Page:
Promised Power

I am convinced that our greater success in the ministry is dependent upon our learning to rely upon the promised power disclosed in these words: "Not by might, nor by power, but by My Spirit, saith the Lord of hosts." Zech. 4:6.

By E.K. Slade

I am convinced that our greater success in the ministry is dependent upon our learning to rely upon the promised power disclosed in these words: "Not by might, nor by power, but by My Spirit, saith the Lord of hosts." Zech. 4:6. Every minister knows and believes this text. We all know in theory the truth of what the Saviour said, "Without Me ye can do nothing." Manifestly our need is to knOw how to be fully surrendered to Him, and be made fully available for His use. This knowledge must come through much earnest prayer and whole-hearted surrender. It is not our talent and ability, our pleasing personality, or our methods that, we are to bring to Him; but we must bring ourselves. The Lord is not to use our equipment and our methods, but us. It is we that need to be surrendered to Him in order to be instruments used by this promised power.

 

"It is not great and learned men that the ministry needs; it is not elo­quent sermonizers. God calls for men who will give themselves to Him to be imbued with His Spirit.""Testi­monies," Vol. VI, pp. 411, 412.

We all find it difficult to realize that while God, in the working out of His great plan of redemption, depends upon men, He never depends upon their human acquirements. It is hard to grasp the simplicity of it. We must remember, however, that though we are to be childlike in trust, and faith, we are not to conclude that our work is to be brought to a low level. God calls for men who will give them­selves to Him. They are to become His men, His instrumentalities. Such men will implicitly trust Him and rely upon His power. This does not mean that we are never to have plans or make any effort to improve our talents and increase our ability; but it is certain that we are to become His, and the power by which we succeed in our ministry must be His.

We are constantly subjected to the temptation to appeal to the human heart, and to respond to the call of our human nature for that which pleases and entertains and satisfies the human. We seek to get the ears of men and to awaken their interest by resorting to ways and methods with which the Holy Spirit will not be associated, and unwittingly our faith is more in what we are doing and the way we are doing it than in this promised power.

J. E. Conant, dealing with this fea­ture of the ministry, has these sig­nificant words to say:

"We play up the things that are an appeal to the natural man. We bait the lost with fine music, beautiful architecture, splendid sociability, sen­sational topics, racy discussions of current events, and even moving pic­tures; and the result is that when they do come, they take one sniff at our bait and say, 'Cheap!' and then go straight back to the world, where they can get what they call the 'real thing.'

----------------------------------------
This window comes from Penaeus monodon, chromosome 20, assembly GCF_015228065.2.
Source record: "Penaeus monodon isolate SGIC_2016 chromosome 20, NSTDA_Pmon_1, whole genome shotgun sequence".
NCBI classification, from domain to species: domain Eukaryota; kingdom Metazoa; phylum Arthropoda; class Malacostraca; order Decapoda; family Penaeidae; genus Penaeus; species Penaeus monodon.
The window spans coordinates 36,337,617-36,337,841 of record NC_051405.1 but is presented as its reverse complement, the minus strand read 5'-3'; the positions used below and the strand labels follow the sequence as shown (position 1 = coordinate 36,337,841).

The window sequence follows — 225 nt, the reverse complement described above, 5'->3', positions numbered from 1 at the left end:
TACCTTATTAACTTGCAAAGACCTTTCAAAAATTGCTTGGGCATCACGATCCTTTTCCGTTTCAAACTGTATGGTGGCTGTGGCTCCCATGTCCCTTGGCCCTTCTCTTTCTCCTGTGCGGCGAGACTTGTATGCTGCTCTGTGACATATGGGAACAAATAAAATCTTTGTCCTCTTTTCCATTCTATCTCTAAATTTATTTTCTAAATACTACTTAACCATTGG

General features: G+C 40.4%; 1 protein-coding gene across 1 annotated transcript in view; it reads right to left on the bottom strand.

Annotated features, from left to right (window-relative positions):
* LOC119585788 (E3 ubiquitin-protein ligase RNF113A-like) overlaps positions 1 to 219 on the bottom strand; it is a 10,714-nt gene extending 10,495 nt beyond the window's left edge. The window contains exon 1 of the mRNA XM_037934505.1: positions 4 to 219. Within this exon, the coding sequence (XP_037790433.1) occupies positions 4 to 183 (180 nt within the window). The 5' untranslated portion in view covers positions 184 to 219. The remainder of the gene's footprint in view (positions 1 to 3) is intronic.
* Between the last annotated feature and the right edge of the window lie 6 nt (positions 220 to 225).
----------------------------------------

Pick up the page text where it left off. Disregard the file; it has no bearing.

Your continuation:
"Even when a great evangelistic ef­fort is being made, most of the Lord's people resort to an appeal to the natural man to get the lost to the meeting, by emphasizing the crowds, the great singing, the spectacular preaching, and other natural attrac­tions; and many an evangelist helps it along by his antics in the pulpit."

Is it not true that we often do the very things revealed in the foregoing paragraphs? It is the human appeal. Reliance upon these things pleases and satisfies human nature. But God dr"es not provide power to work in such ways. He wants men whom He can use; He wants a message, methods, and music in all our public efforts that He can use, not to appeal to hu­man tastes and perverted natures, but by the power of the Holy Spirit to awaken in the hearts of men a desire for Him and His salvation.

And He has promised limitless power to the man who knows how to put aside self and selfish methods and plans. Power is promised to the man who will make room for the working of the Holy Spirit. These words are significant on this point:

"There is no limit to the usefulness of one who, putting self aside, makes room for the working of the Holy Spirit upon His heart, and lives a life wholly consecrated to God."—"Testi­monies," Vol. VIII, p. 19.

While we must never ignore the im­portance of education and the value of all that pertains to a proper prepara­tion, yet the one constant and out­standing need of our ministry today, and that upon which our efficiency de­pends more than anything else, is a full and complete surrender to God. We are accustomed to think and speak of it as a simple thing; in reality it is one of the most stupendous facts of human experience. With such sur­render there will be no selfishness left in the life to hinder, no human ways and plans to interfere with and pre­vent the working of the Holy Spirit. That all-sufficiency of which we are assured will be provided when we as ministers learn how to be whole­hearted in our surrender, in our trust.

The provision that God has made for us in the ministry is again mentioned in these words:

"God has provided divine assistance for all the emergencies to which our human resources are unequal. He gives the Holy Spirit to help in every strait, to strengthen our hope and as­surance, to illuminate our minds and purify our hearts. He means that sufficient facilities shall be provided for the working out of His plans."—"Testimonies," Vol. VI, p. 415.

"God is able and willing to bestow upon His servants all the strength they need. He will more than fulfill the highest expectations of those who put their trust in Him." I.d.Vol.  VIII, p. 11.

South Lancaster, Mass.

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By E.K. Slade

February 1932

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